But real movie sets come at a price, and that can be seen by the cost of the Batcave alone in the trilogy’s final film, The Dark Knight Rises. The movie set of the massive underground cavern, complete with Batman’s gadgetry such as the Batpod, cost $3.5 million to construct. While The Dark Knight Rises was the worst-received of the trilogy, it still awed audiences to the tune of over $1 billion.

8. Blade Runner 2049 (2017)

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You’d assume that trash would be easy to come by, but putting together enough trash to make it look like you’ve covered the entirety of San Diego does not come cheap. Yet that’s exactly what Dune director Denis Villeneuve set out to do for 2017’s Blade Runner 2049.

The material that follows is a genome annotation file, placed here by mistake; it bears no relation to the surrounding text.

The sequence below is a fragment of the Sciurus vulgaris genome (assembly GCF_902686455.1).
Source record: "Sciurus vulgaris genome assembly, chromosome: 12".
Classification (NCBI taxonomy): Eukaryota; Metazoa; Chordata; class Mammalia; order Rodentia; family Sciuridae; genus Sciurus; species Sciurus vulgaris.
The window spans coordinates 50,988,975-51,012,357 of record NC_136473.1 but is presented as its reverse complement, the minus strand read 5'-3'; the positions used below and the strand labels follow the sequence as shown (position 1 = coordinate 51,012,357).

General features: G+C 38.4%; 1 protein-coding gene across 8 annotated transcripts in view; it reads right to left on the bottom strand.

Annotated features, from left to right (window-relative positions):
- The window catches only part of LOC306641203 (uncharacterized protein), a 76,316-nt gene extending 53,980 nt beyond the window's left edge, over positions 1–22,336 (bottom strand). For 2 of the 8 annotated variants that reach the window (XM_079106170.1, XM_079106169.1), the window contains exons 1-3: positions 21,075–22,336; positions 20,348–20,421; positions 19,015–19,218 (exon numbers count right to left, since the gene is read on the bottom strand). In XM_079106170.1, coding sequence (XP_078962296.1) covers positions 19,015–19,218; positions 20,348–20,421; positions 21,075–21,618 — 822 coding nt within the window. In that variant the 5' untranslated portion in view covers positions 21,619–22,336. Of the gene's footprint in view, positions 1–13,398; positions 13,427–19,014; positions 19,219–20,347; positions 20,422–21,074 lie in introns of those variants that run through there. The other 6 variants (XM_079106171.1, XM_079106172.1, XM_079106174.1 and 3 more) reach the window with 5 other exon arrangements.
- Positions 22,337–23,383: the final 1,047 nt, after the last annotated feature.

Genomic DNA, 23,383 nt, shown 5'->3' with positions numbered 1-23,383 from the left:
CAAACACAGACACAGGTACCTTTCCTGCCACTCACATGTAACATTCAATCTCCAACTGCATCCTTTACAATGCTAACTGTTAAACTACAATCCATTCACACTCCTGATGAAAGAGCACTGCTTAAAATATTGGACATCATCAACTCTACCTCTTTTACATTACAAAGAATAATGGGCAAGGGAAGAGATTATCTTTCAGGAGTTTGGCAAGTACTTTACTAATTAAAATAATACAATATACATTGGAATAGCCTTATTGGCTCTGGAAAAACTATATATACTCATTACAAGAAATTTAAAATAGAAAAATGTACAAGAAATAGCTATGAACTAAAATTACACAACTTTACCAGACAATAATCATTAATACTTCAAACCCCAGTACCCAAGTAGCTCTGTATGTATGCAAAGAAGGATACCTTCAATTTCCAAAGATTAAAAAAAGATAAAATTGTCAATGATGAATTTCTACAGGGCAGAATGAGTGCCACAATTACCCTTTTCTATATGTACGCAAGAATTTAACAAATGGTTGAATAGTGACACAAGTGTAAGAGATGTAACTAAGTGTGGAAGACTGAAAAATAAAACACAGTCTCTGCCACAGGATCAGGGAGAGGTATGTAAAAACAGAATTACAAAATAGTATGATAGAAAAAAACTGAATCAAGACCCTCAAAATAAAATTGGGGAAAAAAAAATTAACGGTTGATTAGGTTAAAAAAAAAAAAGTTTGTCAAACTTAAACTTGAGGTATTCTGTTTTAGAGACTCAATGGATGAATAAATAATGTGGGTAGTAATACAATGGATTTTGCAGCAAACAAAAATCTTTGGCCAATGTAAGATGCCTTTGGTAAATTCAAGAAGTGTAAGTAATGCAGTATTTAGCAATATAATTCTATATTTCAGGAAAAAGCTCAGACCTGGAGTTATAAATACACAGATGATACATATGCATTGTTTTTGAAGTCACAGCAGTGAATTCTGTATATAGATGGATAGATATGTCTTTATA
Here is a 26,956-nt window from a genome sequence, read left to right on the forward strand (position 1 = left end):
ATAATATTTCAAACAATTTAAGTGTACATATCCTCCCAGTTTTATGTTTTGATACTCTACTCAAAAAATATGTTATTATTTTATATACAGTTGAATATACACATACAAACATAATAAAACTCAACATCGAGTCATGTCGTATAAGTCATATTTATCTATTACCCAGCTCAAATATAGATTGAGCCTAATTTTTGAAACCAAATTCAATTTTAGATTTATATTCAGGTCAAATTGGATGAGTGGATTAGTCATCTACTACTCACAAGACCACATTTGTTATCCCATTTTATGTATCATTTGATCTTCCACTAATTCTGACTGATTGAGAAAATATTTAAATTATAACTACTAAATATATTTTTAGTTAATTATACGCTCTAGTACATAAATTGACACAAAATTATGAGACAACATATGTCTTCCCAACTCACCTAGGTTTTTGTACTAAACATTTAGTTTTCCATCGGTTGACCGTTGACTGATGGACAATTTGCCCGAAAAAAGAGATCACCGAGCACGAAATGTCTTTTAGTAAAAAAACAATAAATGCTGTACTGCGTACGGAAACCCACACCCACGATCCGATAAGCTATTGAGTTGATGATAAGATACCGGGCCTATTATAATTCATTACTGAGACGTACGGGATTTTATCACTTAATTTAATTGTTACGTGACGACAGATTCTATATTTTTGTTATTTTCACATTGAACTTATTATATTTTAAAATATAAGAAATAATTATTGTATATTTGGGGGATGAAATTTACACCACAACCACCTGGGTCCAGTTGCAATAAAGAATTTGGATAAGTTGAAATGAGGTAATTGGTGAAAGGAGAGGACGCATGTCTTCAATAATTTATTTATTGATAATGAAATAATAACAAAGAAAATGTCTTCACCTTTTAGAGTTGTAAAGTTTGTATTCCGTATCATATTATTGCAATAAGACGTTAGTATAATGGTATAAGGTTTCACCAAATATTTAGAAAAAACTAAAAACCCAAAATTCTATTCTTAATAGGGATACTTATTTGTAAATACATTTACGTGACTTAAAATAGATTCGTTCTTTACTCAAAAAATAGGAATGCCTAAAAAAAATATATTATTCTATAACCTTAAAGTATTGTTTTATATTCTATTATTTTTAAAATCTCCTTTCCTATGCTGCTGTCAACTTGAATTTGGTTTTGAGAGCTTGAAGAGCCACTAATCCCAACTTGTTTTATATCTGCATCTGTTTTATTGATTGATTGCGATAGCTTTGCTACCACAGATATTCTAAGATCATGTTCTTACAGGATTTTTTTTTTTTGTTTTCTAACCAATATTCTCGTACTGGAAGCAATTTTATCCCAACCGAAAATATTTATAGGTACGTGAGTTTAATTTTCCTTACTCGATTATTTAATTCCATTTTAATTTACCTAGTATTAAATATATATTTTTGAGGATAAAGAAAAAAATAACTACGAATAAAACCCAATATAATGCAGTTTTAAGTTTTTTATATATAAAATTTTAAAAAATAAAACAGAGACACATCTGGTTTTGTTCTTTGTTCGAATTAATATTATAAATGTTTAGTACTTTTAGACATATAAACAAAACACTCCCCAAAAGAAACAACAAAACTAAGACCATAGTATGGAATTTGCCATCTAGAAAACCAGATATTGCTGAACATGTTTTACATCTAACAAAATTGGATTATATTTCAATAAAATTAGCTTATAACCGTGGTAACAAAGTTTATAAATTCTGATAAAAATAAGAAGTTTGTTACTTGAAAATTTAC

The movie set in the massive San Diego wasteland, home to violent scavengers and exploited orphans cost a total of $4 million to construct. It made for an engrossing and atmospheric vista, though very few people ended up getting to see it. Blade Runner 2049 was a box office flop, losing the studio more than $80 million.

7. Cleopatra (1963)

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When a movie becomes the highest-grossing film of the year, but still loses money, you know that costs got out of control somewhere. With the 1963 historical epic Cleopatra, it seems as if that “somewhere” is, in fact, “everywhere.” Costing $44 million to produce and market back in 1963 ($439 million today), the movie almost bankrupted 20th Century Fox.